New device can detect when students are vaping in schools

Schools across the country are searching for ways to stop students from using electronic cigarettes. Recently a Montgomery County high school started locking some restroom doors, and last year a Virginia high school took the doors off completely.

Students are usually out of sight when they're in the bathroom, but one product promises to detect students who are vaping without jeopardizing their privacy.

Soter Technologies, a company out of New York, created the Fly Sense Vaping Detector. The concept is similar to a smoke alarm, only this device is looking for vapor from electronic cigarettes.

"How it works is the device itself looks at overall air quality in a given location," said Soter Technologies CEO Derek Peterson.

Peterson explains that when a student is vaping or smoking cigarettes or marijuana, the device sends email and text alerts to school staff to help them catch students in the act. He says the accuracy rate is 80-85 percent.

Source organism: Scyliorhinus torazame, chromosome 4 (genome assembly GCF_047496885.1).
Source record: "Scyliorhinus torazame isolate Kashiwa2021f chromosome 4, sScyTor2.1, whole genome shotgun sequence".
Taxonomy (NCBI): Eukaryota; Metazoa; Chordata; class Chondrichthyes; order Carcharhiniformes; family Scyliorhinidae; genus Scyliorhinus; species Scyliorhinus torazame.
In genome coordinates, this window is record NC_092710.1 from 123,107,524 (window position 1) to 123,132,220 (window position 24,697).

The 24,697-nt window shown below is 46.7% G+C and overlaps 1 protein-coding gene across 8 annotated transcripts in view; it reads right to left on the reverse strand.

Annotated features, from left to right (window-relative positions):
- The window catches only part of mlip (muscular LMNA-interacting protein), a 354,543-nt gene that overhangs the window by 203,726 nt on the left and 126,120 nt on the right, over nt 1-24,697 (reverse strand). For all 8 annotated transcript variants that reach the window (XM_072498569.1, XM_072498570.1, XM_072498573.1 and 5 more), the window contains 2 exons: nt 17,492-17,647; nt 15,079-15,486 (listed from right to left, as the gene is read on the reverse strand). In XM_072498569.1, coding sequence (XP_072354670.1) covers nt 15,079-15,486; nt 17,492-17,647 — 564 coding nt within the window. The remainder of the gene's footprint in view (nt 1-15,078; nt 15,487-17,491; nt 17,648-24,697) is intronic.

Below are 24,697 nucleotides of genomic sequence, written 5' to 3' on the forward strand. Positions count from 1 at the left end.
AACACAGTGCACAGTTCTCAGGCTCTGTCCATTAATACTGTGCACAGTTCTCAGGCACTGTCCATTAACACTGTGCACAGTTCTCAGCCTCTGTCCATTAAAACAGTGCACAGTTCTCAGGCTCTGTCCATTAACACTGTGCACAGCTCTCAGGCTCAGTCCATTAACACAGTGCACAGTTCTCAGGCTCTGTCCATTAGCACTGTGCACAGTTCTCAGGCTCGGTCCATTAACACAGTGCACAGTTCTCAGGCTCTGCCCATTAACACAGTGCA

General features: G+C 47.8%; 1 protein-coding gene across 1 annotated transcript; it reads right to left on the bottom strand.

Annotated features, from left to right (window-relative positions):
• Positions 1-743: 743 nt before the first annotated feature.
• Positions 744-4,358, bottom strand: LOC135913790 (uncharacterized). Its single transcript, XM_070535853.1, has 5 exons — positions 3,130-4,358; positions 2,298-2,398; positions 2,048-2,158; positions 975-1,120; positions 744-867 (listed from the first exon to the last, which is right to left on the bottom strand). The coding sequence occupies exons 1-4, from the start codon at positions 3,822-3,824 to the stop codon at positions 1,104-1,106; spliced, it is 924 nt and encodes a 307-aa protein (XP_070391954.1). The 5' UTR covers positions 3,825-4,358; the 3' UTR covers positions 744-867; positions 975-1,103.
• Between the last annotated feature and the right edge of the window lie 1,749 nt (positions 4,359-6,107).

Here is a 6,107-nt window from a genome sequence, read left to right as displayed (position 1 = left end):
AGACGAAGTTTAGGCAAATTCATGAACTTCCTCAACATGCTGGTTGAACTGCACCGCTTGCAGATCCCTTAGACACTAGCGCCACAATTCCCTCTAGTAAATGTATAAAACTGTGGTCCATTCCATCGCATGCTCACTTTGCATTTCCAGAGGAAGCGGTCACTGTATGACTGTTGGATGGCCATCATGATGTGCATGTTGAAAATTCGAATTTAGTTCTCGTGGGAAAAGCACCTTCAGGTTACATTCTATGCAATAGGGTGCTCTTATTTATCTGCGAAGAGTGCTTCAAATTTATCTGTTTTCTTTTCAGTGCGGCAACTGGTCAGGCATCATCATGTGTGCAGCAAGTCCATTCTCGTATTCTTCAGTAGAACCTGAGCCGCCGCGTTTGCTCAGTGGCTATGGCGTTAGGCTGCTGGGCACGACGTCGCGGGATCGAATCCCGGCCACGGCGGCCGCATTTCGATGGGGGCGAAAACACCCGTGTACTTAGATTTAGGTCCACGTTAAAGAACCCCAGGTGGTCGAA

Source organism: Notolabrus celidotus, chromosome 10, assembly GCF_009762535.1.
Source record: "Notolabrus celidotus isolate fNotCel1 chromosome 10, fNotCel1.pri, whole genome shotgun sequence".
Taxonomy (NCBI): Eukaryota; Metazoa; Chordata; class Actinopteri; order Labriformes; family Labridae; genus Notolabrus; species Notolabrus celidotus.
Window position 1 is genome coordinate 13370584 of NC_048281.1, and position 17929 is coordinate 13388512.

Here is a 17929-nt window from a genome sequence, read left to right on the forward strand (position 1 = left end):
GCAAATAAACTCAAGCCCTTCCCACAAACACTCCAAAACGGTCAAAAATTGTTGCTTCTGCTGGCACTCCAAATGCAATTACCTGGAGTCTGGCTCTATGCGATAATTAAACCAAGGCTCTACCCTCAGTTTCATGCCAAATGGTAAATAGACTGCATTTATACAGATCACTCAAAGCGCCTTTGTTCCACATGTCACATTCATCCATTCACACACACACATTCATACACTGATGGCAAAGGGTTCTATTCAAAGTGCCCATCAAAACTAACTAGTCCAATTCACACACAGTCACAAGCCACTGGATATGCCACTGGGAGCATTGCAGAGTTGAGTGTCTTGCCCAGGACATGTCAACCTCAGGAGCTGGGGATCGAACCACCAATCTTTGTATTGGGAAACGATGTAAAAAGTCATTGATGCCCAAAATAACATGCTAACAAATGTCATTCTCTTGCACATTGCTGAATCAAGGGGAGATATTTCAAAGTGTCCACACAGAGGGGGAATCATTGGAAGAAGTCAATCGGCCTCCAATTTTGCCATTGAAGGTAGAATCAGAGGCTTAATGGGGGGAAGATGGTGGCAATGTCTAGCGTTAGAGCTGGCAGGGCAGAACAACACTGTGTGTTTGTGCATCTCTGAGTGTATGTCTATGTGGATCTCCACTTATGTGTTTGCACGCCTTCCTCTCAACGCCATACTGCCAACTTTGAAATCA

The sensor can also help stop bullying and fighting even though it doesn't record or transmit audio or video.

"It does that by looking at sound anomalies," Peterson said,

He says combatting bullying was the initial intent of the product, but as teen vaping has continued to surge, that's now become the main draw for schools. Peterson says when his company starting selling two years ago, he had no idea what the demand would become.

"Fast forward to 2019, we're moving 500-600 devices a month right now. And that's ongoing. We're in 35 states and 10 countries right now," Peterson said.

We checked with school districts in the D.C. region, and for now, none are using Fly Sense. A few have been in talks with the company though, and Loudoun County Schools confirm they are looking at costs of installing vape detectors. One Fly Sense device costs nearly $1,000 plus maintenance fees. Dummy devices are also available since the bigger picture for schools is deterrence.

"They'll buy ten real and ten fake devices and sprinkle them around," Peterson said. "And some schools move the devices so students don't know what are real and what are fake."